There is a lot of discussion around at the moment about Britishness. Our (Scottish) prime minister has made it a central part of his message- perhaps (he says cynically) as a reaction to the rise of the Scottish National Party in his native land. Check out this programme on Radio 4, complete with interview with the Prime minister.

In this programme, there is a discussion about Scottish Nationalism. As an English/Irishman, living in Scotland, and trying to understand what it means to follow Jesus in this time and place, some of this debate troubles me.


If you have an English accent, you can’t say this stuff- you have no right.

You are from the other side of the fence you see- the oppressive, domineering, 1966-boasting, Redcoat-wearing, clearance making, absentee landlord side…

Except, I am the son of an Irish man, the result of his brief marriage to the daughter of a miner. I grew up in a northern England ravaged by the end of industry- in the middle of a miners strike and about as far removed from the City of London as it was possible to get and still be rained on.

All my life, I have been outside fences- perhaps this is the legacy of a particular kind of childhood, or a particular kind of personality. There are a lot of us though.

Anyway- back to Scottish nationalism. A couple of years ago, I listened to Doug Gay’s talk at Greenbelt entitledtowerofbabel ‘Breaking up Britain- how to be a Christian Nationalist’. I really struggled with it at the time, but it was provocative and well presented, and gave me much food for thought.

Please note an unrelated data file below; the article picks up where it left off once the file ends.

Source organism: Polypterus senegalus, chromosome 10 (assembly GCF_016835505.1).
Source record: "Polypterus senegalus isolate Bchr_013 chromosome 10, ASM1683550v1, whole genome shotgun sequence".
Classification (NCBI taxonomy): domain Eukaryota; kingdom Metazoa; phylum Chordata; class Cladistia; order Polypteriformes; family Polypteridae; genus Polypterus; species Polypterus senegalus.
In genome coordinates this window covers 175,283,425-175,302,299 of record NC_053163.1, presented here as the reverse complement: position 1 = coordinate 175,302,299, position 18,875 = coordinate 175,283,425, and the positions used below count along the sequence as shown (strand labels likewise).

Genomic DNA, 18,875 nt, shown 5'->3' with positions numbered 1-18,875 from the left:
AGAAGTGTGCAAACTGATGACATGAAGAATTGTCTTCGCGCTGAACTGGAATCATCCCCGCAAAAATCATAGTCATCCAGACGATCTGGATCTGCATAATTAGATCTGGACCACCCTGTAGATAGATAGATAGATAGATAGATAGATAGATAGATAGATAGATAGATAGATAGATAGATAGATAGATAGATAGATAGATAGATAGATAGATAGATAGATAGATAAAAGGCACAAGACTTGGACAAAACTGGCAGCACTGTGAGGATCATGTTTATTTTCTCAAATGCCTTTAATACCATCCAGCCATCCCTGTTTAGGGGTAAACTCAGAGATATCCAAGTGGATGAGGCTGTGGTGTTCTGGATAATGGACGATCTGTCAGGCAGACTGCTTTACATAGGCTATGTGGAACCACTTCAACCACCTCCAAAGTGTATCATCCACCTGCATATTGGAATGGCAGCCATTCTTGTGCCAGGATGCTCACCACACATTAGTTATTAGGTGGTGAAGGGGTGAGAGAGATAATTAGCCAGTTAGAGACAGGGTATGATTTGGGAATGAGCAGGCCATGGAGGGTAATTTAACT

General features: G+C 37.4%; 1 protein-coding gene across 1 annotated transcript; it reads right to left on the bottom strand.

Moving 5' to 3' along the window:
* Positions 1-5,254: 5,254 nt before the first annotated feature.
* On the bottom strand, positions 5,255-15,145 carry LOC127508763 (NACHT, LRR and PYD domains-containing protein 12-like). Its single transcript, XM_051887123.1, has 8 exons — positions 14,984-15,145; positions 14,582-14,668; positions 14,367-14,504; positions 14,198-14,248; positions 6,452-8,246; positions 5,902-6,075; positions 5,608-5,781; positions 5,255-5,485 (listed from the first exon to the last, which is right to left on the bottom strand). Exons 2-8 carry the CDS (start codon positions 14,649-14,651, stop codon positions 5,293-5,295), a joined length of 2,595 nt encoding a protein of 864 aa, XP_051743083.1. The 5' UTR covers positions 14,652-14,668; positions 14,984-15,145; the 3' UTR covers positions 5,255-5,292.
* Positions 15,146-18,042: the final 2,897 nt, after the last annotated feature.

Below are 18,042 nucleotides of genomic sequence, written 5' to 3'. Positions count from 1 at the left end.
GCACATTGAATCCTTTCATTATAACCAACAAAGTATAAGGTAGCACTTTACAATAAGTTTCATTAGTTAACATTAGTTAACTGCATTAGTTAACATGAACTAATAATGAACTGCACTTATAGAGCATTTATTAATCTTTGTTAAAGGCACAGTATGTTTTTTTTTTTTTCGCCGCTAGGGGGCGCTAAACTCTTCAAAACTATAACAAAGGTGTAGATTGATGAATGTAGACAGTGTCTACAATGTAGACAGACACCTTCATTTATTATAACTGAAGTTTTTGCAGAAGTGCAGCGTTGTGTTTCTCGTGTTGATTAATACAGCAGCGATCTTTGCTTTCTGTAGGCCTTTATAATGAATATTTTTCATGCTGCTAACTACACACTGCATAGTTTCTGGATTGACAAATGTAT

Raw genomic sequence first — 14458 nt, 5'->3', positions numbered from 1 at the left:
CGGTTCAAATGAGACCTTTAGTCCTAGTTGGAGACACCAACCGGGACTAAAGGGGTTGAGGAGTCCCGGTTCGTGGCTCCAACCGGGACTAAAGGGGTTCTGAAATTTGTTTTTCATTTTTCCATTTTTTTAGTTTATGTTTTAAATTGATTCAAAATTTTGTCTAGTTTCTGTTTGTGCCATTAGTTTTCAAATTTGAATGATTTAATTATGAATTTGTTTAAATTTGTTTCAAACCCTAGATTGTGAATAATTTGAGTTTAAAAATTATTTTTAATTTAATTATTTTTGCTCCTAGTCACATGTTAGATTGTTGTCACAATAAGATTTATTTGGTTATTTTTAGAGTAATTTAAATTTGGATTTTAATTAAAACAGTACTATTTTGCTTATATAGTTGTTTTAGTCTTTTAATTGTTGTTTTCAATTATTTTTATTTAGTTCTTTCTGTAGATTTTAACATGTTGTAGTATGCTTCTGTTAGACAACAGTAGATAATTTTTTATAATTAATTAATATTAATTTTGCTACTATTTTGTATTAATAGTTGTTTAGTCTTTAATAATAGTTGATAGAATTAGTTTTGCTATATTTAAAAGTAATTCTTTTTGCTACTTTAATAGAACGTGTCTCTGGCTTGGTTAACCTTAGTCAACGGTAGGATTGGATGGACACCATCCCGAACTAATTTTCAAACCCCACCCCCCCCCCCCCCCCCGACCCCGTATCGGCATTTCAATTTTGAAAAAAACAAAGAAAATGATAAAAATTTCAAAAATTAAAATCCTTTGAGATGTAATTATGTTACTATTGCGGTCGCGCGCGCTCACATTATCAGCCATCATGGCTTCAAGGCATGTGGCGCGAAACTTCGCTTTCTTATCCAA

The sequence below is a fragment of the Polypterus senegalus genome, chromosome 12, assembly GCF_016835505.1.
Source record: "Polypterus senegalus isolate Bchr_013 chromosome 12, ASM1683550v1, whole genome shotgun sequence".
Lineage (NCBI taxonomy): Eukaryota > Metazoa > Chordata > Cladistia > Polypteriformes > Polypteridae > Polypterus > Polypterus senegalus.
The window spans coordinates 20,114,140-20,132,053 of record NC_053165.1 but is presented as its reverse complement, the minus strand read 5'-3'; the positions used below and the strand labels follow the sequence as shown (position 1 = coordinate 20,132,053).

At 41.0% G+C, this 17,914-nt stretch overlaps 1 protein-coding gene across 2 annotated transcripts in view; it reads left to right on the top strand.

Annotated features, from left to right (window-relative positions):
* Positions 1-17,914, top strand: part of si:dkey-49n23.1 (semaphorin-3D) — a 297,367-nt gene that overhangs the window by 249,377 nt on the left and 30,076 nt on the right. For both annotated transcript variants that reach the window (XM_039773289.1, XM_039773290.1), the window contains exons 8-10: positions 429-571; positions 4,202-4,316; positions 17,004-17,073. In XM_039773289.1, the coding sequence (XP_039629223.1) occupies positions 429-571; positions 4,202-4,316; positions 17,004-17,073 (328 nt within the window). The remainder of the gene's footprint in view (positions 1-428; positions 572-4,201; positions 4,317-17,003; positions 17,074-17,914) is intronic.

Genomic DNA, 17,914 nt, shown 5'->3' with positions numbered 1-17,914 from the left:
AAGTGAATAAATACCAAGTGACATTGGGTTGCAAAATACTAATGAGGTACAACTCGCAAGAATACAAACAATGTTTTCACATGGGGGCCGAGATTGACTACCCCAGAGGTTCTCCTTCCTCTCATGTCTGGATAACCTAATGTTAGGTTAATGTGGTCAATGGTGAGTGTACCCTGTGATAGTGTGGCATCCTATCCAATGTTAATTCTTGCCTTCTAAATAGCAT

Doug spoke about the Tower of Babel story- as evidence that God chose to bless us with nationhood and cultures…

And how God chose to engage with one holy nation called Israel…

But I rather thought the point of the Babel story was about mankind getting too big for it’s boots- and the whole Israel thing- well it did not end well did it?

I have a number of difficulties too about nationalism-

  • I am really struggling to think of anything positive about a strong nation state- even one positive example from history
  • Nationalists rarely make good neighbours
  • Nationalism always tends to need to define itself AGAINST the other
  • Nationalists tend towards simplified versions of history
  • They tend to demonise the other in order to unite masses behind a flag
  • If celebration of our shared and separate cultures demands that we denigrate others, then I am not interested
  • Jesus seemed to have other priorities
  • He seemed to be more interested in transcending boundaries, and working for peace and reconciliation and healing of wounds

So, for those of us who agree with Tom Stoppard’s suggestion that nationhood is perhaps just a ‘conspiracy of cartographers’- perhaps we can hope that there may yet be a new way to celebrate our nationhood…

I love my adopted country of Scotland. But let us seek to tear down borders, not find new ways to erect them.